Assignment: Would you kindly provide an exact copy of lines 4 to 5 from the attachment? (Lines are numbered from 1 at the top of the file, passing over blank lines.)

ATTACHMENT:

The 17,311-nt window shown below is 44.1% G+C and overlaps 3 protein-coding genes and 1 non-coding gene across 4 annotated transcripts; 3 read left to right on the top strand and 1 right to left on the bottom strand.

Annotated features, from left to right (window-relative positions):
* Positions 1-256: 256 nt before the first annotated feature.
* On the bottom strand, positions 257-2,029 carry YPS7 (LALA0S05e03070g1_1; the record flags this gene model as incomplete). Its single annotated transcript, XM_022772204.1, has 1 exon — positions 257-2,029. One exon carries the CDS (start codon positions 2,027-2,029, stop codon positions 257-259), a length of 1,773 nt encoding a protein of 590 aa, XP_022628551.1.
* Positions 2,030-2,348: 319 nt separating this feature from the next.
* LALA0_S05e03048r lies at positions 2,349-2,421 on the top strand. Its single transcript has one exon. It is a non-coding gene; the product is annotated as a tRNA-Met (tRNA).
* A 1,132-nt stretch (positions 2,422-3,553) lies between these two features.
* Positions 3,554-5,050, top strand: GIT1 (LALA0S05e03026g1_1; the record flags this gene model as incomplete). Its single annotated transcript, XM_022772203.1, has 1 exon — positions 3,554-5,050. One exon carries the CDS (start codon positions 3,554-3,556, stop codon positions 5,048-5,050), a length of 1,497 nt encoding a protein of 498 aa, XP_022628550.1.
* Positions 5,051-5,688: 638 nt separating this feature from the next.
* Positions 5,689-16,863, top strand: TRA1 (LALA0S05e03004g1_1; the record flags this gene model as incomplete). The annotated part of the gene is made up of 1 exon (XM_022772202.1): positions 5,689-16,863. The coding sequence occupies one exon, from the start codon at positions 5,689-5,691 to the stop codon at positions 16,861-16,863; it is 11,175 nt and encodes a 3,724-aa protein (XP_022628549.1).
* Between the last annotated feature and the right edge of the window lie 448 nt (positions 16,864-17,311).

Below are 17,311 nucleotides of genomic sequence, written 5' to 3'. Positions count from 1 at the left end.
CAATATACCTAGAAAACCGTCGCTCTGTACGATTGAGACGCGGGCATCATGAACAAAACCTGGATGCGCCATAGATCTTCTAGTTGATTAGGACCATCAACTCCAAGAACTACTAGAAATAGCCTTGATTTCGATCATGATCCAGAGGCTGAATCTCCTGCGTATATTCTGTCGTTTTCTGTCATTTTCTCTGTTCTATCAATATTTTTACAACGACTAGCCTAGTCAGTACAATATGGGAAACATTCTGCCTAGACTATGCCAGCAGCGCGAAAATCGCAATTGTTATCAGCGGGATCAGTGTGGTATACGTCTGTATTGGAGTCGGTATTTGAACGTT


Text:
* On the bottom strand, positions 257-2,029 carry YPS7 (LALA0S05e03070g1_1; the record flags this gene model as incomplete). Its single annotated transcript, XM_022772204.1, has 1 exon — positions 257-2,029. One exon carries the CDS (start codon positions 2,027-2,029, stop codon positions 257-259), a length of 1,773 nt encoding a protein of 590 aa, XP_022628551.1.
* Positions 2,030-2,348: 319 nt separating this feature from the next.